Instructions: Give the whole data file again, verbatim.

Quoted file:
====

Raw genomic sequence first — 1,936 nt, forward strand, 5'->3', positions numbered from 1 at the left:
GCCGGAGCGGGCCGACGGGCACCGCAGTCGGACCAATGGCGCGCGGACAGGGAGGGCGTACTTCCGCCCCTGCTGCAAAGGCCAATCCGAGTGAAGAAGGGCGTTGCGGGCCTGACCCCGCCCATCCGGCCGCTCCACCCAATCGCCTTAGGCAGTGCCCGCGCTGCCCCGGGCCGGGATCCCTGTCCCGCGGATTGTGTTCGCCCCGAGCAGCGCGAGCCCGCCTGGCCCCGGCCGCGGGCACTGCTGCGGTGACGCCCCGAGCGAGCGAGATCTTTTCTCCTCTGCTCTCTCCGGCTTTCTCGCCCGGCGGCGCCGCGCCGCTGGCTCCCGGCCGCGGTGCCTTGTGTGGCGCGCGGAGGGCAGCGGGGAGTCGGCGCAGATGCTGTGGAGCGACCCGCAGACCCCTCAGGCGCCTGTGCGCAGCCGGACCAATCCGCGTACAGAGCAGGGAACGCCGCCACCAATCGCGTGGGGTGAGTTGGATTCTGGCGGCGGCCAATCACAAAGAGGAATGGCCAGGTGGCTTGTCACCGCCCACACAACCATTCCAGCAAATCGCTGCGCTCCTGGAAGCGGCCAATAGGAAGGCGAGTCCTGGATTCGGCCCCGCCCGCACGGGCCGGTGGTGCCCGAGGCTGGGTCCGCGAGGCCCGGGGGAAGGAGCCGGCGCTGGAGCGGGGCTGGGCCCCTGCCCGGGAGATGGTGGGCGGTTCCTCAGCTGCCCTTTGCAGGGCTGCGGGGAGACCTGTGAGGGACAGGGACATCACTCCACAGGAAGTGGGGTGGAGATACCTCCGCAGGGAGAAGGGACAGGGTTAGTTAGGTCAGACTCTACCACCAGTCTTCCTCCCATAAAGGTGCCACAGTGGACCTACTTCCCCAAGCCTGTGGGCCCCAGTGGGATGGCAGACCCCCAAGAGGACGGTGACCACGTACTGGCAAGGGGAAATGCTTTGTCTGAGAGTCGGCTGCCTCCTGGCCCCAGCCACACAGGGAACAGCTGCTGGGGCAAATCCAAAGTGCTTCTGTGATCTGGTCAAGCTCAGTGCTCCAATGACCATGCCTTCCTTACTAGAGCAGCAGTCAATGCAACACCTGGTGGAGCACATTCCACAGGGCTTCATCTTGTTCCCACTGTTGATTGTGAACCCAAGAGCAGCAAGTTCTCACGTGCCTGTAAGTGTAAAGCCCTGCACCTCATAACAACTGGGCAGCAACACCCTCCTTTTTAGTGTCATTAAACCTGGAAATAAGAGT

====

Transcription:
Raw genomic sequence first — 1,936 nt, forward strand, 5'->3', positions numbered from 1 at the left:
GCCGGAGCGGGCCGACGGGCACCGCAGTCGGACCAATGGCGCGCGGACAGGGAGGGCGTACTTCCGCCCCTGCTGCAAAGGCCAATCCGAGTGAAGAAGGGCGTTGCGGGCCTGACCCCGCCCATCCGGCCGCTCCACCCAATCGCCTTAGGCAGTGCCCGCGCTGCCCCGGGCCGGGATCCCTGTCCCGCGGATTGTGTTCGCCCCGAGCAGCGCGAGCCCGCCTGGCCCCGGCCGCGGGCACTGCTGCGGTGACGCCCCGAGCGAGCGAGATCTTTTCTCCTCTGCTCTCTCCGGCTTTCTCGCCCGGCGGCGCCGCGCCGCTGGCTCCCGGCCGCGGTGCCTTGTGTGGCGCGCGGAGGGCAGCGGGGAGTCGGCGCAGATGCTGTGGAGCGACCCGCAGACCCCTCAGGCGCCTGTGCGCAGCCGGACCAATCCGCGTACAGAGCAGGGAACGCCGCCACCAATCGCGTGGGGTGAGTTGGATTCTGGCGGCGGCCAATCACAAAGAGGAATGGCCAGGTGGCTTGTCACCGCCCACACAACCATTCCAGCAAATCGCTGCGCTCCTGGAAGCGGCCAATAGGAAGGCGAGTCCTGGATTCGGCCCCGCCCGCACGGGCCGGTGGTGCCCGAGGCTGGGTCCGCGAGGCCCGGGGGAAGGAGCCGGCGCTGGAGCGGGGCTGGGCCCCTGCCCGGGAGATGGTGGGCGGTTCCTCAGCTGCCCTTTGCAGGGCTGCGGGGAGACCTGTGAGGGACAGGGACATCACTCCACAGGAAGTGGGGTGGAGATACCTCCGCAGGGAGAAGGGACAGGGTTAGTTAGGTCAGACTCTACCACCAGTCTTCCTCCCATAAAGGTGCCACAGTGGACCTACTTCCCCAAGCCTGTGGGCCCCAGTGGGATGGCAGACCCCCAAGAGGACGGTGACCACGTACTGGCAAGGGGAAATGCTTTGTCTGAGAGTCGGCTGCCTCCTGGCCCCAGCCACACAGGGAACAGCTGCTGGGGCAAATCCAAAGTGCTTCTGTGATCTGGTCAAGCTCAGTGCTCCAATGACCATGCCTTCCTTACTAGAGCAGCAGTCAATGCAACACCTGGTGGAGCACATTCCACAGGGCTTCATCTTGTTCCCACTGTTGATTGTGAACCCAAGAGCAGCAAGTTCTCACGTGCCTGTAAGTGTAAAGCCCTGCACCTCATAACAACTGGGCAGCAACACCCTCCTTTTTAGTGTCATTAAACCTGGAAATAAGAGT